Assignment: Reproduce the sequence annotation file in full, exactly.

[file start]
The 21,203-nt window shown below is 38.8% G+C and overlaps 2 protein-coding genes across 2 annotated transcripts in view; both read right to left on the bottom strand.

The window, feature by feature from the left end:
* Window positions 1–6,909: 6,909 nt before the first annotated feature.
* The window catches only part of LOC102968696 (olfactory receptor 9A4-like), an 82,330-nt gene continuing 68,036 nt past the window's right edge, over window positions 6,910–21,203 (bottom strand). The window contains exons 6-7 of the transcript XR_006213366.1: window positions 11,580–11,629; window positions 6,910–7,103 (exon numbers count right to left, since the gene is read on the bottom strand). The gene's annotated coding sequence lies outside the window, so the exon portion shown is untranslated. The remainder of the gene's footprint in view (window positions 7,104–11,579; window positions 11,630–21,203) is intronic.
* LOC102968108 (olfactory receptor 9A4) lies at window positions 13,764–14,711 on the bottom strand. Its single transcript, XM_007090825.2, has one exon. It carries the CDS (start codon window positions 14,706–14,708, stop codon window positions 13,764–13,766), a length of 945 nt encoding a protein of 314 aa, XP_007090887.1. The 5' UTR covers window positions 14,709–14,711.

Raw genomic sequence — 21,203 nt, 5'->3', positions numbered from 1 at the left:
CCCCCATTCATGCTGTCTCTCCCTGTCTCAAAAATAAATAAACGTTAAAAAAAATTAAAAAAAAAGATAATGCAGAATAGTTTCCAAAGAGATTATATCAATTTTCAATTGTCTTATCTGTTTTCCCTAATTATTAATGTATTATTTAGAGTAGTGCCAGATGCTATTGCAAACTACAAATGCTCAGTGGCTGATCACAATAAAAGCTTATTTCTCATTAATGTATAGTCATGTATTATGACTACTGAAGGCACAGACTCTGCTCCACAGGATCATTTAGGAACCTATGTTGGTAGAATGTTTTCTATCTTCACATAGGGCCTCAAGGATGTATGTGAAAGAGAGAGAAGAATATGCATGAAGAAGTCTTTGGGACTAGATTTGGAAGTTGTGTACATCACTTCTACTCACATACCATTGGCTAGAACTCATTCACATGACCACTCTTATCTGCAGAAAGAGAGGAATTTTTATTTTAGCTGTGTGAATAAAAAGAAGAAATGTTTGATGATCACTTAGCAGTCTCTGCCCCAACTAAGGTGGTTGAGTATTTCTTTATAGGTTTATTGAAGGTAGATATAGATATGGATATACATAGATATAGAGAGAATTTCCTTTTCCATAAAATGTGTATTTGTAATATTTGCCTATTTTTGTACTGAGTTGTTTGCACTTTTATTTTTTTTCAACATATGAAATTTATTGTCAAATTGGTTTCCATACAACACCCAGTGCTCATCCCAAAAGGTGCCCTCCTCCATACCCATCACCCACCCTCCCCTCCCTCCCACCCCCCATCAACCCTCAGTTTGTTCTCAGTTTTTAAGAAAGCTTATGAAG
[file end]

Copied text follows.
The 21,203-nt window shown below is 38.8% G+C and overlaps 2 protein-coding genes across 2 annotated transcripts in view; both read right to left on the bottom strand.

The window, feature by feature from the left end:
* Window positions 1–6,909: 6,909 nt before the first annotated feature.
* The window catches only part of LOC102968696 (olfactory receptor 9A4-like), an 82,330-nt gene continuing 68,036 nt past the window's right edge, over window positions 6,910–21,203 (bottom strand). The window contains exons 6-7 of the transcript XR_006213366.1: window positions 11,580–11,629; window positions 6,910–7,103 (exon numbers count right to left, since the gene is read on the bottom strand). The gene's annotated coding sequence lies outside the window, so the exon portion shown is untranslated. The remainder of the gene's footprint in view (window positions 7,104–11,579; window positions 11,630–21,203) is intronic.
* LOC102968108 (olfactory receptor 9A4) lies at window positions 13,764–14,711 on the bottom strand. Its single transcript, XM_007090825.2, has one exon. It carries the CDS (start codon window positions 14,706–14,708, stop codon window positions 13,764–13,766), a length of 945 nt encoding a protein of 314 aa, XP_007090887.1. The 5' UTR covers window positions 14,709–14,711.

Raw genomic sequence — 21,203 nt, 5'->3', positions numbered from 1 at the left:
CCCCCATTCATGCTGTCTCTCCCTGTCTCAAAAATAAATAAACGTTAAAAAAAATTAAAAAAAAAGATAATGCAGAATAGTTTCCAAAGAGATTATATCAATTTTCAATTGTCTTATCTGTTTTCCCTAATTATTAATGTATTATTTAGAGTAGTGCCAGATGCTATTGCAAACTACAAATGCTCAGTGGCTGATCACAATAAAAGCTTATTTCTCATTAATGTATAGTCATGTATTATGACTACTGAAGGCACAGACTCTGCTCCACAGGATCATTTAGGAACCTATGTTGGTAGAATGTTTTCTATCTTCACATAGGGCCTCAAGGATGTATGTGAAAGAGAGAGAAGAATATGCATGAAGAAGTCTTTGGGACTAGATTTGGAAGTTGTGTACATCACTTCTACTCACATACCATTGGCTAGAACTCATTCACATGACCACTCTTATCTGCAGAAAGAGAGGAATTTTTATTTTAGCTGTGTGAATAAAAAGAAGAAATGTTTGATGATCACTTAGCAGTCTCTGCCCCAACTAAGGTGGTTGAGTATTTCTTTATAGGTTTATTGAAGGTAGATATAGATATGGATATACATAGATATAGAGAGAATTTCCTTTTCCATAAAATGTGTATTTGTAATATTTGCCTATTTTTGTACTGAGTTGTTTGCACTTTTATTTTTTTTCAACATATGAAATTTATTGTCAAATTGGTTTCCATACAACACCCAGTGCTCATCCCAAAAGGTGCCCTCCTCCATACCCATCACCCACCCTCCCCTCCCTCCCACCCCCCATCAACCCTCAGTTTGTTCTCAGTTTTTAAGAAAGCTTATGAAG